The overall incidence of complications was also higher in both patients with polytrauma and flail chest. The most frequent complication was pneumonia with 5.1% (n=28 841) in the total cohort. Higher rates were observed among patients with polytrauma (8.9% vs 2.0%) and patients with flail chest (13.7% vs 4.7%). A lower incidence of pneumonia was observed among patients with isolated thoracic trauma (2.6% vs 9.2%). There was no clear difference in the occurrence of complications in the elderly.
The results of multivariable logistic regression on mortality are shown in table 4. Variables that were independently associated with a higher risk of mortality were: age, male sex, ISS score, GCS score, pre-existing comorbidity (congestive heart failure, diabetes mellitus, respiratory disease and obesity), number of rib fractures, open rib fractures, the presence of a concomitant hemothorax or sternum fracture and thoracotomy. Patients who underwent a thoracotomy had a 3.92 times higher mortality risk (OR 3.92, 95% CI 3.45 to 4.32, p<0.001). Patients with open rib fractures had a 1.84 times higher mortality risk compared with patients with closed rib fractures (OR 1.84, 95% CI 1.69 to 2.01, p<0.001). Patients with congestive heart failure had a 1.85 times higher mortality risk (OR 1.85, 95% CI 1.72 to 1.99, p<0.001), and the presence of a concomitant hemothorax was associated with a 1.41 times higher mortality risk (OR 1.41, 95% CI 1.34 to 1.48, p<0.001). A lower mortality risk was observed among patients who received rib fixation (OR 0.18, 95% CI 0.16 to 0.21, p<0.001) and epidural analgesia (OR 0.49, 95% CI 0.35 to 0.68, p<0.001).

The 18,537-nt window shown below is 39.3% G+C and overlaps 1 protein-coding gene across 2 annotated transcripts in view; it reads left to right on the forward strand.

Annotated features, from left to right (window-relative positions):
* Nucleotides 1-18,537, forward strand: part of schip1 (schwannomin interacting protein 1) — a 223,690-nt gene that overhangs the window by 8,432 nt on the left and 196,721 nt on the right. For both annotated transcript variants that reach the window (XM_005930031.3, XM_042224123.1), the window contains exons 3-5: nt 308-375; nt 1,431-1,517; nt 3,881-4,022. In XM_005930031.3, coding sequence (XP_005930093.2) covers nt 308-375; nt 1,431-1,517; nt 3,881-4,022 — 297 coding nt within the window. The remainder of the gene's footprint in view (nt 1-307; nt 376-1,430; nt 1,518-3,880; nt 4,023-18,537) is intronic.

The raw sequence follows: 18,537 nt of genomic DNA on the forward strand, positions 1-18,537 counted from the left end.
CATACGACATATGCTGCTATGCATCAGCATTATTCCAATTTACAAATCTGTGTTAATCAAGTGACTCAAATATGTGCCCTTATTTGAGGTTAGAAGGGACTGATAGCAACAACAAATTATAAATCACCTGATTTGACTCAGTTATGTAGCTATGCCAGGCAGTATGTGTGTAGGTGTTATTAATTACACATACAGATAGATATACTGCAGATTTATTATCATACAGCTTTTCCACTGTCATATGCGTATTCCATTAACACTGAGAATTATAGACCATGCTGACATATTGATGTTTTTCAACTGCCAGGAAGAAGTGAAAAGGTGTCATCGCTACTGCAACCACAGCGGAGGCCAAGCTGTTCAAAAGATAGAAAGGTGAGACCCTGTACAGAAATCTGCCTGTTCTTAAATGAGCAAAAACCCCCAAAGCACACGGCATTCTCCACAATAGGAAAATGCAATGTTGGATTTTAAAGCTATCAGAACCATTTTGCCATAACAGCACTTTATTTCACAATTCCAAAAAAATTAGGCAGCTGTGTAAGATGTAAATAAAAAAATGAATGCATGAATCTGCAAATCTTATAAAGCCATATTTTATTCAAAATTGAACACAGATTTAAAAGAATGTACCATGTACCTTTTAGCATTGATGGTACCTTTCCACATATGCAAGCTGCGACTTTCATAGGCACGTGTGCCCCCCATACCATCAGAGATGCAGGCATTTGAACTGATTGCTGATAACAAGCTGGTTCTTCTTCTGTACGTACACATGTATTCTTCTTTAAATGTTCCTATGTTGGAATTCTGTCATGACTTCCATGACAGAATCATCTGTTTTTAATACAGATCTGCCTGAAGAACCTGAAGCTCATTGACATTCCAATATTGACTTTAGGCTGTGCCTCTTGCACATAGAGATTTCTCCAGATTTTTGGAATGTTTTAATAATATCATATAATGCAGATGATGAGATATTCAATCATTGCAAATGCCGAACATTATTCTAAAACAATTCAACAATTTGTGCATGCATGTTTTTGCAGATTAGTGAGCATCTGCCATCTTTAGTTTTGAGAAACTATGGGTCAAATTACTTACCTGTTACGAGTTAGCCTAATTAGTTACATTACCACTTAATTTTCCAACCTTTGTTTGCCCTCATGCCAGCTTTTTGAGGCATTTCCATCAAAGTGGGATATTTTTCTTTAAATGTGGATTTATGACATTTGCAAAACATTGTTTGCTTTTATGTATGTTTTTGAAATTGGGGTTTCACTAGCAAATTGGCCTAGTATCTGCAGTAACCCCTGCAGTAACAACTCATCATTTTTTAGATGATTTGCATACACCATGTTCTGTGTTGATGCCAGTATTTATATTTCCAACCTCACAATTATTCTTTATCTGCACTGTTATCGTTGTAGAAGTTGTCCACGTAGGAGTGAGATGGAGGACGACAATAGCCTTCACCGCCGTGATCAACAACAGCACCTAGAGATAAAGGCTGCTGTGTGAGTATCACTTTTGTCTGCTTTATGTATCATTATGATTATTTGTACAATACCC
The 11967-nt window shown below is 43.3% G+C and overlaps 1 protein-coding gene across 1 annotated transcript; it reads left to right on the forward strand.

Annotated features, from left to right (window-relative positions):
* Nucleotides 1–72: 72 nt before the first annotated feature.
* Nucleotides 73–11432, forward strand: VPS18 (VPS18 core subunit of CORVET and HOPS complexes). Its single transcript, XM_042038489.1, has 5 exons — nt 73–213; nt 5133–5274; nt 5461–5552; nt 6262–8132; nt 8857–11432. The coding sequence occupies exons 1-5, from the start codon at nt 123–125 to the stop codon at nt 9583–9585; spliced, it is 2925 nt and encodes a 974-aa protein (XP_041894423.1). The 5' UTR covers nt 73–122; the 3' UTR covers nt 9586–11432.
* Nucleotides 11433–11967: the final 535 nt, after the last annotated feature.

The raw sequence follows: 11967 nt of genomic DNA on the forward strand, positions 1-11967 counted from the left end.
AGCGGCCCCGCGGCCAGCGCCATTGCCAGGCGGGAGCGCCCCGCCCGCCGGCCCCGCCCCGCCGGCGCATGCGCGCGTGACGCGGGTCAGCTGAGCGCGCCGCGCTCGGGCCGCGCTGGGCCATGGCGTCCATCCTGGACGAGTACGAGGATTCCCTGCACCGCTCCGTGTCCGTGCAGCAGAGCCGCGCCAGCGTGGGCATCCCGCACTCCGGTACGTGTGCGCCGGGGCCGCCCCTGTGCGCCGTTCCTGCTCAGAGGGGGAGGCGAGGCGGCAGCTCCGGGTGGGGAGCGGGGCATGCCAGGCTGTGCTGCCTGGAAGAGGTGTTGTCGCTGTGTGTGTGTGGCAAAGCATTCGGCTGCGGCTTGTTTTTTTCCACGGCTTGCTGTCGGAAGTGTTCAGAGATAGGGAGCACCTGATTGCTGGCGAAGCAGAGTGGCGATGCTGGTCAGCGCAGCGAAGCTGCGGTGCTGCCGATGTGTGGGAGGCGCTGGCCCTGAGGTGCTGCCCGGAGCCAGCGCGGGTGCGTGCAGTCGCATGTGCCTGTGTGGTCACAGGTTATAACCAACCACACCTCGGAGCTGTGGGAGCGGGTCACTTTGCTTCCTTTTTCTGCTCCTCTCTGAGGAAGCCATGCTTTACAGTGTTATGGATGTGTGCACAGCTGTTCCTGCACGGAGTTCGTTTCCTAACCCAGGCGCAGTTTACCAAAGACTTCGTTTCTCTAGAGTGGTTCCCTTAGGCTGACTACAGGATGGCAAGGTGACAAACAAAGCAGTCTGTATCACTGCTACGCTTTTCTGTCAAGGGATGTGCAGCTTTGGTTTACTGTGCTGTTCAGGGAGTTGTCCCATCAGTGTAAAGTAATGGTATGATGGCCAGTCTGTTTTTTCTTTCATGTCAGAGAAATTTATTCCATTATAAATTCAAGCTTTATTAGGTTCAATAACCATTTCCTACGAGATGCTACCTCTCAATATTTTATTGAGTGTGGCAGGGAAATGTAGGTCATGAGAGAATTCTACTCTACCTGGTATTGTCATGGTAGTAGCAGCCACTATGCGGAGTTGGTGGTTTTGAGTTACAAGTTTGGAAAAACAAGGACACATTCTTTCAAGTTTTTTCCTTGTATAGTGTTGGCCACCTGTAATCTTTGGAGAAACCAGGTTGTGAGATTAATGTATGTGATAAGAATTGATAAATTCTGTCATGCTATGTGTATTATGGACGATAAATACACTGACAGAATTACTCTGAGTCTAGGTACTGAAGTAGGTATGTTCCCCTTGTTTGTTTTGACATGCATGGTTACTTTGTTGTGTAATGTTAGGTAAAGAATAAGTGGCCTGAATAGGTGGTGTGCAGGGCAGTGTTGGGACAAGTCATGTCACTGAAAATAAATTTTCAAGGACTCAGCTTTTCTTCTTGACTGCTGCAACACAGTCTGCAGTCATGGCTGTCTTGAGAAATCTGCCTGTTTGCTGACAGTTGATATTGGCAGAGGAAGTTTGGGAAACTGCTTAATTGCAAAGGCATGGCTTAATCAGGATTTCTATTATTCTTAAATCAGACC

The present study aimed to describe the epidemiology, injury characteristics and in-hospital outcomes of patients with traumatic rib fractures. Data were reported for polytrauma, elderly, isolated thoracic trauma, flail chest and type of injury (blunt vs penetrating) as it was hypothesized that these subgroups should be considered as different entities. To our knowledge, with the inclusion of 564 798 patients using the NTDB, this study consists of one of the largest cohorts to establish normative data and in-hospital outcomes of patients with traumatic rib fractures.